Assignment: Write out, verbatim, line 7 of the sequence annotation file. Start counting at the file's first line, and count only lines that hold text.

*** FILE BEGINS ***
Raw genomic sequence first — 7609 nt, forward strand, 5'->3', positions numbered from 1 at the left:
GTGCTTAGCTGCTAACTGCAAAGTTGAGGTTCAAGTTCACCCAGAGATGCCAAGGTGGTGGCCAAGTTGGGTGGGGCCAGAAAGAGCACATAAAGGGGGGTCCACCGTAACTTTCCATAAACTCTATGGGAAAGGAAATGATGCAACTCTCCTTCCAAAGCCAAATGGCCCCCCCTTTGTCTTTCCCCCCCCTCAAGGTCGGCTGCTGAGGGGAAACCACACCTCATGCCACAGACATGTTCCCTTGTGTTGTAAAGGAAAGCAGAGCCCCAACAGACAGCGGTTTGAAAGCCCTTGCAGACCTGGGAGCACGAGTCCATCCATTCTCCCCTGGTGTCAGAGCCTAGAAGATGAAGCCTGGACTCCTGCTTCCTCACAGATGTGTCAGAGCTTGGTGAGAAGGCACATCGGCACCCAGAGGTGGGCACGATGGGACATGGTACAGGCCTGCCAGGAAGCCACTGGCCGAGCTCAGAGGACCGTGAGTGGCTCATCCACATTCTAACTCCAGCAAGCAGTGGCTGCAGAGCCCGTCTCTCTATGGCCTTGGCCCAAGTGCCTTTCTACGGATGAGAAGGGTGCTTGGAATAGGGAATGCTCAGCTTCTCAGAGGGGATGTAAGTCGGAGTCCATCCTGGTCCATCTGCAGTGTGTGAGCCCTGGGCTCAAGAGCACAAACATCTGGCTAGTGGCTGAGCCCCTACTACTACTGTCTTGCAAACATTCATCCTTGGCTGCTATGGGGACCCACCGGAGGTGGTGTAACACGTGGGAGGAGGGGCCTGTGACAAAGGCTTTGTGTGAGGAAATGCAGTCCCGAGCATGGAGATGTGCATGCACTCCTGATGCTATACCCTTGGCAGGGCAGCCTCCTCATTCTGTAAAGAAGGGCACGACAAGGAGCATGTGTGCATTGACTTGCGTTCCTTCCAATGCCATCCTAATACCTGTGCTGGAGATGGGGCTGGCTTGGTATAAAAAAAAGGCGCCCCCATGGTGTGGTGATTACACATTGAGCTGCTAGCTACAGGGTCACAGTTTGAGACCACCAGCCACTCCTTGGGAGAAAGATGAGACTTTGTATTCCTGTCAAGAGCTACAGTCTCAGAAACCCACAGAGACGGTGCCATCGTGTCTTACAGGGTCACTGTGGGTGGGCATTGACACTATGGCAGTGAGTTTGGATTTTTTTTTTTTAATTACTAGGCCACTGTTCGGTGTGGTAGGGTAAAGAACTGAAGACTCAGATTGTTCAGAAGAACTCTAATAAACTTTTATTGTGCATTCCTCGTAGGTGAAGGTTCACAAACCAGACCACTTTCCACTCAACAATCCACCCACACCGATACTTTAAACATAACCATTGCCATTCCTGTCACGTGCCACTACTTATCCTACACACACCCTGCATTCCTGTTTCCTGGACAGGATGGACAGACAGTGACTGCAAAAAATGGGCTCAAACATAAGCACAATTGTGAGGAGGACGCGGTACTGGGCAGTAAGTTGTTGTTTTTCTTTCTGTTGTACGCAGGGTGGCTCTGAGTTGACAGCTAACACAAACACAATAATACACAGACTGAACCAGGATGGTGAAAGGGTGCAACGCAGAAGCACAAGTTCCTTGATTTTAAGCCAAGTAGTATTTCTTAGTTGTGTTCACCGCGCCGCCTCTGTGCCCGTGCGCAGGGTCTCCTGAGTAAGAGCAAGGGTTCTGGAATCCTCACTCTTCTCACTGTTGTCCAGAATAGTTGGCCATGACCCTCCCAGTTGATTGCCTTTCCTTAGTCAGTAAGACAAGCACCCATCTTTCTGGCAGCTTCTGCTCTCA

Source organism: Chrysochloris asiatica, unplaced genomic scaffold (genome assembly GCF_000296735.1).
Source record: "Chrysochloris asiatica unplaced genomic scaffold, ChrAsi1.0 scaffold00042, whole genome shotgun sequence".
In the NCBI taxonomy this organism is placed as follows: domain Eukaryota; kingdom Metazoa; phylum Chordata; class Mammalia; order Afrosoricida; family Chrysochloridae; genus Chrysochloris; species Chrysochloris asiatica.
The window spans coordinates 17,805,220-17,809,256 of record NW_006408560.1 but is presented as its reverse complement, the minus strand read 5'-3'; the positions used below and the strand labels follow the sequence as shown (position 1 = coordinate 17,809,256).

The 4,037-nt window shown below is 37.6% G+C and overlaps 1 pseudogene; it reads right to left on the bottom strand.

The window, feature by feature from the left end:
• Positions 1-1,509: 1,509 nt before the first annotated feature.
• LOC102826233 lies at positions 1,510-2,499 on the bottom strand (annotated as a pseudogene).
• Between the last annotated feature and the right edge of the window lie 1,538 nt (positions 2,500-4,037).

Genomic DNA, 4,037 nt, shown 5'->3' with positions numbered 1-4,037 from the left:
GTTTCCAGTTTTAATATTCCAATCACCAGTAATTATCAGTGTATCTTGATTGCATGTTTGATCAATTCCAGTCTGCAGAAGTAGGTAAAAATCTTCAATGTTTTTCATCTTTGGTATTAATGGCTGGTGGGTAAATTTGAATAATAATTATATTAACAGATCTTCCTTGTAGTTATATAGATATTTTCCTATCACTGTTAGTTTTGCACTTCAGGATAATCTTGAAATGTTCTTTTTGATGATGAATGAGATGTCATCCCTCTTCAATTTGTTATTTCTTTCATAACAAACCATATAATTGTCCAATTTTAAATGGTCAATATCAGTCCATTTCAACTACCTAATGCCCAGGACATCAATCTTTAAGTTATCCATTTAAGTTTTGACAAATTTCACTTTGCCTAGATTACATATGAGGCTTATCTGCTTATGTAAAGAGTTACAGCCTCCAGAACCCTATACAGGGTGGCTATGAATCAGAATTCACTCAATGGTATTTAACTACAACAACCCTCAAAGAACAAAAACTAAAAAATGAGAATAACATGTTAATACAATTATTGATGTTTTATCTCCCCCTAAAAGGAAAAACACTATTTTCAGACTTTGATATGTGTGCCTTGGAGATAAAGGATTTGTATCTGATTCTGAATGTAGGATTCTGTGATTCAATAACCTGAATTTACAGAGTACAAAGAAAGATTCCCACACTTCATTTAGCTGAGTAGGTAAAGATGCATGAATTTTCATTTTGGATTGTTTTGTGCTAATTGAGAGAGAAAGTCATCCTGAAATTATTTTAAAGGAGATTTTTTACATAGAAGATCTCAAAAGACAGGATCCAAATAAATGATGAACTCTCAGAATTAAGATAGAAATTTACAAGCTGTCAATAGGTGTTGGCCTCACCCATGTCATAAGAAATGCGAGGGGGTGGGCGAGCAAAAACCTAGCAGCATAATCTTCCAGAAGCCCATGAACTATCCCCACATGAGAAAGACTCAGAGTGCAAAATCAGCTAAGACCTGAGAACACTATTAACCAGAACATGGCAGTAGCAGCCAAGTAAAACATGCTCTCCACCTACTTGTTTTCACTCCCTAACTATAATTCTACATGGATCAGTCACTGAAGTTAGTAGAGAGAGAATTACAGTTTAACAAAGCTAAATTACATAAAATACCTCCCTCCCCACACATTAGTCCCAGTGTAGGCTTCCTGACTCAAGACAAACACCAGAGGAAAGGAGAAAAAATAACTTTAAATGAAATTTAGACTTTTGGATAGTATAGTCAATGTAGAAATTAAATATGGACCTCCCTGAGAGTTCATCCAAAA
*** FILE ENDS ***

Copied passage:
The 4,037-nt window shown below is 37.6% G+C and overlaps 1 pseudogene; it reads right to left on the bottom strand.